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Satellite imagery shows what happens when wildfire smoke hits a hurricane



(Picture provided by NASA Earth Observatory)

The catastrophic wildfires on the west coast produced large amounts of smoke, blackened the sky across the bay area and damaged the air quality in other cities. The prevailing wind brought the smoke to the United States, where it encountered another danger-Hurricanes Paulette and Sally.

For the three days shown in these pictures from September 14th, the hurricane initially cleared the east coast sky, but as the smoke moved forward, Paulette blocked the smoke and kept it in the northeast. observatory. By September 16, the storm system dissipated and the plume moved further toward the Atlantic Ocean. Elsewhere, images from the National Aeronautics and Space Administration (NASA) showed that Hurricane Sally swept the smoke and flooded the southeastern United States.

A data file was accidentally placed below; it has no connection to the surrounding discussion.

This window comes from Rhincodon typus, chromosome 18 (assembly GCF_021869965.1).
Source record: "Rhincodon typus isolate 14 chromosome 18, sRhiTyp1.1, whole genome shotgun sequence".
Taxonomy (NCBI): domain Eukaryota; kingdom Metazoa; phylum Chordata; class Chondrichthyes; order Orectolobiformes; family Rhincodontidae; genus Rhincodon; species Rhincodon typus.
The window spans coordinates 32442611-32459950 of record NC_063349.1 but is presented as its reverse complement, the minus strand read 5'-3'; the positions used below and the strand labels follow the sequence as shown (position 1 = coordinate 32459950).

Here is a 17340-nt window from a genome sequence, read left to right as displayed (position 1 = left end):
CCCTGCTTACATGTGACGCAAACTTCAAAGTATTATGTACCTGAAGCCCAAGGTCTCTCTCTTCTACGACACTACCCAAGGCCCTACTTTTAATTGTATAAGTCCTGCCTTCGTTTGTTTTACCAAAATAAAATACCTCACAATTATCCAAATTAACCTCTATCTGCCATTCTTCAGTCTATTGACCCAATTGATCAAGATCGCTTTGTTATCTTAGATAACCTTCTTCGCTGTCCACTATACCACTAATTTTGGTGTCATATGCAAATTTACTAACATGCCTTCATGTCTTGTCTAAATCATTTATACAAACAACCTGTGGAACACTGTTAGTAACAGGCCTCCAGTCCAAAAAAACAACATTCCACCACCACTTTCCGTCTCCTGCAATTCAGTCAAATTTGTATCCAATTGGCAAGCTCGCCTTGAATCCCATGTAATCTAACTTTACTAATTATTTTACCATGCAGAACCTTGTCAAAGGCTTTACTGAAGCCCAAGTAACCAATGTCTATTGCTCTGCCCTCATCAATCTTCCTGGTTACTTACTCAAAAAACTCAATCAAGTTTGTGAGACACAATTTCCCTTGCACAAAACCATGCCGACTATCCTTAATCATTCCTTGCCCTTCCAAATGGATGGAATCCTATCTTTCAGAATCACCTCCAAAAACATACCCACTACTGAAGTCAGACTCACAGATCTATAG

The NASA image above shows the content and distribution of black carbon. NASA said that this is an aerosol found in wildfire smoke, and the darker color indicates that the substance is denser. According to the National Aeronautics and Space Administration (NASA) observatory, although the smoke swept across the east coast, the air quality was not as good as the west coast because the plume “flyed up in the atmosphere.”


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